Last season, Chicago had the 21st-highest WAR in baseball and that was mainly through the production of Alfonso Soriano. Everyone else on the team was either average or below-average both offensively and defensively. Chicago’s offense, however, doesn’t look much different heading into 2013.
Chicago will have its issues, but even the production of the bigger names in the everyday lineup is suspect. Will Anthony Rizzo rise to the occasion and hit third in order with pride, putting up the big numbers he’s capable of? Will Soriano continue to raise his trade value? How will Starlin Castro hit in 2013? There are too many questions regarding the Cubs hitters.
Question Mark: Aroldis Chapman
Spring training marks the true beginning of Aroldis Chapman as a starting pitcher instead of a reliever coming out of the bullpen. How is that going to work out for the Cincinnati Reds? Daniel Bard didn’t make a smooth transition last spring for the Boston Red Sox, but this is a different situation.
John Fay of the Cincinnati Enquirer writes that it is a bit questionable to mess around with a starting rotation that was so impressive last season, but notes that this spring is more of a test period for him, according to Reds general manager Walt Jocketty.
Fay also writes that Chapman is going to have to rely on more on his fastball and slider this spring, but Chapman has been working on his changeup and splitter. It will absolutely be fun to watch him more often, but there’s always the chance that it doesn’t work out and he returns to the Cincinnati bullpen.
Question Mark: Ryan Braun
As I mentioned with Gio Gonzalez, there’s a good chance that some of Major League Baseball’s biggest stars get into some major trouble before Opening Day. Another one of those players is Ryan Braun of the Milwaukee Brewers. Braun has been linked to PEDs a few times, beating the allegations in the past.
But what happens if Braun goes down this time around and gets suspended? The Brewers then have a major problem on their hands as their best overall player will be sidelined for an extended period of time. Corey Hart is already slated to miss part of the season and that doesn’t leave many other solid options.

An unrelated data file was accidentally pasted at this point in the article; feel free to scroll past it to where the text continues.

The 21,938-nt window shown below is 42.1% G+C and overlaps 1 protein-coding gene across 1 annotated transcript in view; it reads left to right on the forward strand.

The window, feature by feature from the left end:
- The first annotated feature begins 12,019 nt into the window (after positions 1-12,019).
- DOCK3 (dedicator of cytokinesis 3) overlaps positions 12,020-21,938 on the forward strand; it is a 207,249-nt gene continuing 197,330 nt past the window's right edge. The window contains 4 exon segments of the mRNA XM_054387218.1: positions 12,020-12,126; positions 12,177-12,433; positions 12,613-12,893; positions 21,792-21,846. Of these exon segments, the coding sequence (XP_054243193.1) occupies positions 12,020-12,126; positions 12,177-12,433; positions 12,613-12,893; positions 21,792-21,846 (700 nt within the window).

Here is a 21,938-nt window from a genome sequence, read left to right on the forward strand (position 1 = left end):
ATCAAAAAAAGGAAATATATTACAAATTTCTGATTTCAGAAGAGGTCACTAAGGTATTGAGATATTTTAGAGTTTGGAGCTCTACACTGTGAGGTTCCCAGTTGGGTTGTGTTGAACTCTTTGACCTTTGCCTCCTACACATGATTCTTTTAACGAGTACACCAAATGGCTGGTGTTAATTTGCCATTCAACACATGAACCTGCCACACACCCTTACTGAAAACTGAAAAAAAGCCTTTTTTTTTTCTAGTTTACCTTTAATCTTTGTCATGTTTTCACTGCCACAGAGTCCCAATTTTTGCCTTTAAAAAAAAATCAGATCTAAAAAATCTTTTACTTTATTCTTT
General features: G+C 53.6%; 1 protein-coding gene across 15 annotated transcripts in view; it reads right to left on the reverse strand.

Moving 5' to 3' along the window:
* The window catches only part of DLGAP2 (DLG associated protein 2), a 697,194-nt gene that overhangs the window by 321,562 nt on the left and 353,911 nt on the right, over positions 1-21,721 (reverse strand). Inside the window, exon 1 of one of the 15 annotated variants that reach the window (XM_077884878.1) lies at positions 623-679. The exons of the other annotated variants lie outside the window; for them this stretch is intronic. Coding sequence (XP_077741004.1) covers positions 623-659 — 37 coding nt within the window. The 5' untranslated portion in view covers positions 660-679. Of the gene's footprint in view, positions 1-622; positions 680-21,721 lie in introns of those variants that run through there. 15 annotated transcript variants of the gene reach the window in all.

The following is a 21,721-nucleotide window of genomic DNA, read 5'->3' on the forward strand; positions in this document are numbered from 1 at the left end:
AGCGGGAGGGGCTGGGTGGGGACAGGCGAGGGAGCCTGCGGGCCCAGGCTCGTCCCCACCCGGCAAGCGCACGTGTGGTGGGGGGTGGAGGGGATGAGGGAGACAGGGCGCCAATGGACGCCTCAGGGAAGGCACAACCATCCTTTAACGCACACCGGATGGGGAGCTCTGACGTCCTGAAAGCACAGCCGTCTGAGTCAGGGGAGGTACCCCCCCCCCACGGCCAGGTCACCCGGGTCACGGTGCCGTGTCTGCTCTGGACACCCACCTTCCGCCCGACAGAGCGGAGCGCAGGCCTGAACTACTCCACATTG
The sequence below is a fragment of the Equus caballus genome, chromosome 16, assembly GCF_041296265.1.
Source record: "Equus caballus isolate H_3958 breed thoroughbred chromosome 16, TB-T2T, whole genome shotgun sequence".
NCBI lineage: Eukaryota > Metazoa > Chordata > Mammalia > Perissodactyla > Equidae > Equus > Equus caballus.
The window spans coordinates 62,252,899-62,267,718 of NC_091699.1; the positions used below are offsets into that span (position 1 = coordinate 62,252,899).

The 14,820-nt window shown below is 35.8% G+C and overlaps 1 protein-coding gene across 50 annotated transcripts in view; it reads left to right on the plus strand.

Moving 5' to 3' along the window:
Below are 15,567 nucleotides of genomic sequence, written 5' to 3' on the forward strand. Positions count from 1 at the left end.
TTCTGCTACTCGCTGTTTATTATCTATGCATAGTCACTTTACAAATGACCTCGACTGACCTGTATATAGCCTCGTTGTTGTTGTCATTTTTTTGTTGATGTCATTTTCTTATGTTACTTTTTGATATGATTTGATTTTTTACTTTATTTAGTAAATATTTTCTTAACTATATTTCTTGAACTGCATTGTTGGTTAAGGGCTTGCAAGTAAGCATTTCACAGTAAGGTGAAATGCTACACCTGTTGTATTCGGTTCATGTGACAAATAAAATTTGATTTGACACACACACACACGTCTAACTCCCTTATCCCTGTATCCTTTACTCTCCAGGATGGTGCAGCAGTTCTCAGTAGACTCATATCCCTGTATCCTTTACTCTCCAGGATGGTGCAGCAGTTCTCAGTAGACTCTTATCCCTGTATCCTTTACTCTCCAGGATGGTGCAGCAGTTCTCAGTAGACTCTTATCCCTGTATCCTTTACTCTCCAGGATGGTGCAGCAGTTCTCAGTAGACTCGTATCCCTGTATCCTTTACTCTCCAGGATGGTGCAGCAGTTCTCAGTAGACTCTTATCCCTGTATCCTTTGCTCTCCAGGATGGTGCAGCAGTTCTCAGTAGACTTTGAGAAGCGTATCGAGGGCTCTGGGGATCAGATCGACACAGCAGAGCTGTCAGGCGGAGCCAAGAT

Braun is the heart and soul of Milwaukee and he’s what makes them contenders each year. Since Prince Fielder left, more pressure has been put on Braun, but he’s handled it well. Without Braun, the Brewers are bound to fail in a competitive NL Central. They better hope that the allegations are once again false and he’s in the starting lineup Opening Day.
Question Mark: Starting Pitching
The starting rotation of the Pittsburgh Pirates turned a lot of heads last season with how well it looked for most of the year, but overall, it still wasn’t great. The Pirates had the 22nd-best rotation in 2012 in terms of WAR and was pretty bad in the second half of the season.
The Pirates made some changes this offseason to its pitching staff and the rotation will now include the likes of Wandy Rodriguez and Jeff Karstens. It could even include Francisco Liriano. But how well can those three really pitch? Will A.J. Burnett and James McDonald pitch well?
What’s concerning about the Pirates rotation is that there isn’t one guy you can absolutely count on to get a win when Pittsburgh absolutely needs one. They have a collection of average-to-above-average starters that could pitch well or poorly in any given game. The Pirates need strong pitching in 162 games to make the postseason, not 81 like last year.
Question Mark: Starting Pitching
The St. Louis Cardinals really benefited from strong starting pitching last season, but entering spring training there are certainly some questions as to how well they’ll do in 2013. Chris Carpenter is likely out for the season and the Cardinals decided to let Kyle Lohse walk in free agency, although he’s still yet to sign somewhere.
Those absences have opened up for the door for players such as Shelby Miller, who’s now expected to start the season in the rotation. Derrick Goold of The St. Louis Post-Dispatch writes that even though there are openings, the Cardinals are looking for innings eaters. Goold notes that outside of Adam Wainwright, just one starter has thrown at least 190 innings in a season.
St. Louis’ offense is still very dangerous, but if the rotation can't get the ball to the bullpen without giving up the lead, that doesn’t really matter much. The Cardinals are going to rely heavily on the rotation in 2013 and we’ll soon see whether they take advantage of the opportunity to shine or if that opportunity goes down the drain.
Question Mark: Chemistry
There are a bunch of new faces in Arizona this season and spring training will give those recent acquisitions time to gel with the incumbent Diamondbacks. Some of the new names in the clubhouse this year include Cody Ross and Brandon McCarthy, among others, while one nameplate missing will be Justin Upton’s.